10. This post really spoke to me. I've worn so many T-shirts during my short period on this planet. Some of them you would consider legit while others seem self important. I think you're main argument is a strong one: we all want to feel validated. Whether that be because we are in the middle of our journey to grow our family or raising that family we worked hard for.

    And one final thing: I love Kale (buy the frozen stuff and saute with garlic and pepper flakes) but I have yet to meet a single child who shares my passion. Can't say it can't be done, but I would need to be educated.

  11. I have an international business degree - I'm so much better than this job.
    ... that's what I was thinking as I read your post at work while slacking off on the job. Hm... :\

    It's so interesting that we all have imaginary shirts we wish we were wearing from time to time. I guess we just need to keep working on being more comfortable in our own skin!

  12. What a great post, Em. It makes me think a lot about what we want to present to the world that we're not broken/different/torn/bad, etc etc. Lately people commented on my bump... and I really wished that I had an imaginary shirt saying that It's not a baby bump, it's fertility drugs.

  13. Oh goodness!! I have a LONG list of imaginary t-shirts! I totally agree, He is most interested in the truths we are feeding ourselves, our families, and our children!!! This is a great reminder, because I do eat kale, haha, and what I feed myself and what we will feed our kids is VERY important to me. But, I need to remember, what is more important is what spiritual truths I'm feeding them (and myself). So thankful for God's grace that carries us along this journey of life!

  14. Oh man, I could have a whole wardrobe of these t-shirts!! :) Mine would be an even balance of the "I'm bottle feeding because she is adopted- but give me a big ol' pat on the back because at least it's half donor breast milk, okay??" and "Don't worry- I waited six years for her. You're damn straight I'm cherishing every moment." So in other words, my t-shirts will only come in XXXXL...too many things to say... :)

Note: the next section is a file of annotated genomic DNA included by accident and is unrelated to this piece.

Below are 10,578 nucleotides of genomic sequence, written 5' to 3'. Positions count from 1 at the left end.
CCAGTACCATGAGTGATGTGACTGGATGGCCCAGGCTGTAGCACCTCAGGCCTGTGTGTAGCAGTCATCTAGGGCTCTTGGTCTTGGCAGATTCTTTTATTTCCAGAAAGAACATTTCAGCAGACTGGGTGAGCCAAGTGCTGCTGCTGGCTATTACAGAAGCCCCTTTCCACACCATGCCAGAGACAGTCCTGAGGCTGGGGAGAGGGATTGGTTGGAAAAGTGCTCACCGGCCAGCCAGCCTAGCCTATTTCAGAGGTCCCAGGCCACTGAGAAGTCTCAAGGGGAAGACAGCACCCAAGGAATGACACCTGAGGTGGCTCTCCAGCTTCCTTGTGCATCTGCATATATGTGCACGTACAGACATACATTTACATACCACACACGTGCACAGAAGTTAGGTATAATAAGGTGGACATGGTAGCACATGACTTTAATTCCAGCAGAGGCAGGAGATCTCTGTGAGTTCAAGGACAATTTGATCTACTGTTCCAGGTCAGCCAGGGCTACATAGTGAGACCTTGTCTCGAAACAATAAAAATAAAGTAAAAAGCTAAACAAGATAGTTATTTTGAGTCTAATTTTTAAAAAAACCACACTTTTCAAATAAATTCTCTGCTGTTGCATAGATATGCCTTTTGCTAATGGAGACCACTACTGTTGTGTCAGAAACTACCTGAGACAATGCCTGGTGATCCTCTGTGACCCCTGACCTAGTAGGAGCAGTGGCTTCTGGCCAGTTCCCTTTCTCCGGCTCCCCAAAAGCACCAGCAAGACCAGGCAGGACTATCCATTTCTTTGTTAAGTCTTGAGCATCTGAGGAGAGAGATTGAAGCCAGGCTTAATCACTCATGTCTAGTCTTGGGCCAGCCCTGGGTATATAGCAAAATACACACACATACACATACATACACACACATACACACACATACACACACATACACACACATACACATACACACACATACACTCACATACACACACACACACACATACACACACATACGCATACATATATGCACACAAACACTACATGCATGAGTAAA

15. Oh Em! This post resonated with me! I have a huge stack of imaginary tshirts. Thank you for reminding me of what really matters! ��

  16. LOVE this post! I've been wearing LOTS of t shirts lately.... Love how you always make me think! Thanks, friend :)

  17. This is something I think about often. Yes, I wear LOTS of imaginary shirts. Great views on this topic. I really enjoyed this post. Great work -- as always. :)

  18. Wonderfully written! I think those of us who grew up "people pleasers" and perfectionists (like myself) can really relate.

  19. I love this post and I LOVE you! Seriously, EM, you know just what to say and I really appreciate your honesty! Thank YOU for being YOU!

  20. What a great post! I think it is safe to say that we all compare our worst qualities to others best qualities - mostly because others only feel comfortable sharing their "bests". Always most important to look at the One whose opinion actually matters, though. Thank you for the reminder and for sharing your thoughts.....you are a bright spot in my day!
    PS. I have too many of these t-shirts to count. Thinking it is time to clean out my imaginary closet. :)

  21. Precious post. Honest and strong - you really made me think! Thank you...

  22. Thank you :) I think I got even worse comparing myself and wanting others to approve of my behaviour after my daughter was born. Cleaning out the closet as Joy suggests sounds good :) Greetings from Germany, Frida

  23. Love this, Em. I remember the morning my grandmother died, thinking: if people knew what I was going through, they'd be much nicer.

    I think I'd have a t-shirt that says, "I've had a hard day" and wear it only when I needed an extra degree of grace from people.

    You've also made me think that other people may wish to telegraph me signals. I intend to be more attentive to those, thanks to your post.

  24. Positive site, where did u come up with the information on this posting?I have read a few of the articles on your website now, and I really like your style. Thanks a million and please keep up the effective work.